Pine tree, however it is often mixed up with other conifer trees (tress that make cones) such as firs, spruces, cedars, hemlocks and larches.
Leaves (needles) - dried or fresh in a tea or decoction, infused in honey, eaten raw or added to food as a spice.
Bark - dried or fresh in a decoction
Pine cones - candied in honey when green still, left over honey is medicinal.
Pine nuts - eaten raw or toasted.
Resin - topically on wounds to help bind and heal.
Found throughout the world in any temperate woods or forest, but thought to be native to Scotland, and originally much of the northern hemisphere.
Pine trees are incredibly common, they’re found on every continent, but mostly dominate forests in the Norther hemisphere. One report suggests pine trees makes up 1% of the entire plant population on earth.
Evergreen, they keep their leaves all year round. The leaves are shaped in tight curls appearing as needles. The needles are long and pointed with 2, 3 or 5 needles coming in clusters from a single point on the stem. A cluster of pine needles is called a fascicle. They tend to have a soft feel.
Pine cones are hard and woody with larger scales than on a Spruce. Clusters of male cones produce vast amounts of pollen on lower branches in spring. The cones are seed bearing (pine nuts) however only 20 varieties of pine tree worldwide produce cones with large enough pine nuts for harvesting.
Pines have reddish-brown or gray bark. Tends to be smooth when young, growing flaky with age.
Where It Grows
Can be found in nearly every woodland/forest from extreme cold to extreme heat. Can survive droughts but needs sun and open air.
Season To Harvest
Leaves/needles - All year round, slightly better in spring when there's new growth.
Bark - All year round
Pine Cones - Spring/early summer when they're still small and green.
Pine Nuts - Summer
Resin - All year round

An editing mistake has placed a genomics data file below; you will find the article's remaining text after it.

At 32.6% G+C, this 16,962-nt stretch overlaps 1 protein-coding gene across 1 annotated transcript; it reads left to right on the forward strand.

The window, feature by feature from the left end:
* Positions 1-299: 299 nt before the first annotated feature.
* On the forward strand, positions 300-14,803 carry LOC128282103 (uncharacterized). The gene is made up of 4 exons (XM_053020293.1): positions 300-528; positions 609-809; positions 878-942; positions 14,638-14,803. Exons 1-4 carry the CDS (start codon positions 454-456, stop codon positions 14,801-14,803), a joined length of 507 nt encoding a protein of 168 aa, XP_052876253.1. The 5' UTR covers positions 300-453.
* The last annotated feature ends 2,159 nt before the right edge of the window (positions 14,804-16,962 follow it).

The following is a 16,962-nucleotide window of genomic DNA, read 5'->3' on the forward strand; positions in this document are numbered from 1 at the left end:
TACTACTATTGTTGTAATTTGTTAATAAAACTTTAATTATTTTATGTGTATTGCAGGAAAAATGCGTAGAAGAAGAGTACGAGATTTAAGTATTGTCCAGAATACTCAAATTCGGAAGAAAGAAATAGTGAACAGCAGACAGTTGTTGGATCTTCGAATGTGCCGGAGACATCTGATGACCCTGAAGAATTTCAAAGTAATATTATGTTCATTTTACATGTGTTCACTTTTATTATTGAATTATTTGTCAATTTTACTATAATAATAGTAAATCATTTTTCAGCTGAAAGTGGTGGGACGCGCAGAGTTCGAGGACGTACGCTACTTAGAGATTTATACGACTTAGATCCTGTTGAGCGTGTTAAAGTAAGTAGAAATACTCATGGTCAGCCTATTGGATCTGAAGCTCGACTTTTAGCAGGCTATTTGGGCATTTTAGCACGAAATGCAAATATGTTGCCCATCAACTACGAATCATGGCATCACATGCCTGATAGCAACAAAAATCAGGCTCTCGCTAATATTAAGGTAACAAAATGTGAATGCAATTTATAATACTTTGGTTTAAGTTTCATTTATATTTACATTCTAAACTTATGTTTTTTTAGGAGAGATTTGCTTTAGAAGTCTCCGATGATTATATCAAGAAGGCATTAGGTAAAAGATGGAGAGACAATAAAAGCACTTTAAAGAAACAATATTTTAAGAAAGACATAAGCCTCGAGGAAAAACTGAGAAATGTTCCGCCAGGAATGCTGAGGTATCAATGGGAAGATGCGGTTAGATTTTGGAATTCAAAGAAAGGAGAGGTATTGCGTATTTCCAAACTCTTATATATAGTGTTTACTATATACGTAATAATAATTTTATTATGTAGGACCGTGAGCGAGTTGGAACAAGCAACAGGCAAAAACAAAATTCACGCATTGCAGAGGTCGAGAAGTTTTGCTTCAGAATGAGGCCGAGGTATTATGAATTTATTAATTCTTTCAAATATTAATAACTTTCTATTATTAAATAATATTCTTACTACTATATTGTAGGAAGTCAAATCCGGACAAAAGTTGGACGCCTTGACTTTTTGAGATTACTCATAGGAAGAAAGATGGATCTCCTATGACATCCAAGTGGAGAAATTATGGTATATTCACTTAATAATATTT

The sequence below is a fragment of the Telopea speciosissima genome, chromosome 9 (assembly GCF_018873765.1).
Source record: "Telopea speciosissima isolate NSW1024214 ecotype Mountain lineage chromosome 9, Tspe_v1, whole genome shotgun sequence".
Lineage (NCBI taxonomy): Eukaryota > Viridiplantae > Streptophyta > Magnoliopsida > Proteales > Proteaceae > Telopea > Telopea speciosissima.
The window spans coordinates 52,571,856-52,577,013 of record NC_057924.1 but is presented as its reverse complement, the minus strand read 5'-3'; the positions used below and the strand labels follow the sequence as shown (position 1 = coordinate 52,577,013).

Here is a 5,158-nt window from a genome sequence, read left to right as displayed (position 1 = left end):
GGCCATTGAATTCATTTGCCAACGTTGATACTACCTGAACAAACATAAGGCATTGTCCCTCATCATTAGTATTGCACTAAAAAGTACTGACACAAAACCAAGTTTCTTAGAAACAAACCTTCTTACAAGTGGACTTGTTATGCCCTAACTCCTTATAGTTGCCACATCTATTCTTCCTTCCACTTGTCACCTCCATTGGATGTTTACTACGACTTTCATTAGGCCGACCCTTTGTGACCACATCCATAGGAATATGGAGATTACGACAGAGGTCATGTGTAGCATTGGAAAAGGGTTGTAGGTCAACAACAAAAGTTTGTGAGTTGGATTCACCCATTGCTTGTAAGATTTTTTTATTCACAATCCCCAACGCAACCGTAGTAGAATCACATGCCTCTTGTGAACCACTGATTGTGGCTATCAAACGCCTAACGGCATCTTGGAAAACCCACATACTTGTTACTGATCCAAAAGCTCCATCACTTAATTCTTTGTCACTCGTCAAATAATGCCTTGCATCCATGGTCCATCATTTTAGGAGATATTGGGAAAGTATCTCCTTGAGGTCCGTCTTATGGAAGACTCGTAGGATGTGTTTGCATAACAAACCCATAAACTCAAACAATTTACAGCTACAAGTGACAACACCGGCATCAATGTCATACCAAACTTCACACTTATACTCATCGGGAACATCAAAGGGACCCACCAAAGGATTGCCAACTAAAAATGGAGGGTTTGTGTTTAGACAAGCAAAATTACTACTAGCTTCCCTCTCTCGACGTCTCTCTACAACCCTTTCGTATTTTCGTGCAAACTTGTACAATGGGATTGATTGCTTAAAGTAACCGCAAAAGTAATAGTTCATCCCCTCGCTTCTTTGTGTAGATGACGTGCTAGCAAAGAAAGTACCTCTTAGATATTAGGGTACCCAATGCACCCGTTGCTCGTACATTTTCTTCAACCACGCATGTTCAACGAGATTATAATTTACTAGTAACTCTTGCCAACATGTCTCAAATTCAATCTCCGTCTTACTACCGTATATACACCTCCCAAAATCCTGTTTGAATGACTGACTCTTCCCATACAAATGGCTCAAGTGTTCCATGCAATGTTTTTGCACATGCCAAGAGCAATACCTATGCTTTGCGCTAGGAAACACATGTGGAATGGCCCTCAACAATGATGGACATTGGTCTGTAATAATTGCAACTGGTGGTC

Leaves/needles: Vit a and c, leucocyanidin, neoabietinic acid, pinosylvin monomethyl ester, strobic acid, antioxidants and volatile oils including α-terpineol, linalool, limonene, anethole, caryophyllene, and eugenol.
Bark: Vit a and c, abietic acid, cis-abienol, leucocyanidin, neoabietinic acid, pinosylvin, monomethyl ester, strobic acid, volatile oils.
Cones: Vit a and c, antioxidants, volatile oils.
Nuts: rich in vitamins B1, B2, B6, E, C, D2, D3, and A, also rich in nicotinamide, folic acid, B-carotin, potassium, sodium, calcium, magnesium, phosphorus, iron, manganese, copper, zinc, and selenium.
Resin: abietic acid, dehydroabietic acid, elliotic acid, isopimaric acid, levopimaric acid, palustric acid, pimaric acid, sandaracopimaric acid, strobinic acid and volatile oils.
Snap branches/twigs with hands and pop straight into hot water to make tea. Make sure cones and green and twist off branches.
For nuts, gather cones when green and use heat from sun or oven to open the cones so the nuts can fall out. Make sure some cons have opened on the tree to know nuts are ripe. Not all cones make big enough nuts to harvest, check which type of pine you have discovered.
The whole plant is safe to consume and is medicinal.
Note - most coniferous trees are safe to consume but don't mistake pine for yew or juniper trees. Both are toxic, can be deadly.
Needles: great for supporting the immune system, releasing phlegm from the lungs, easing a sore throat, curbing gas and helping with bloating. Topically the needles are antimicrobial and vulnerary.
Bark: decocted to make a strong bitter tea that can help the immune system, digestion, heart disease, varicose veins, clotting disorders, and some research even states cancer.
Cones: baby cones are great for the immune system and an overall energy boost when candied and eaten.
Nuts: eaten for a boost in vitamins and minerals.
Resin: used to seal wounds and prevent infection due to exceptional antimicrobial properties. It's insecticidal, anti-fungal, and antibacterial.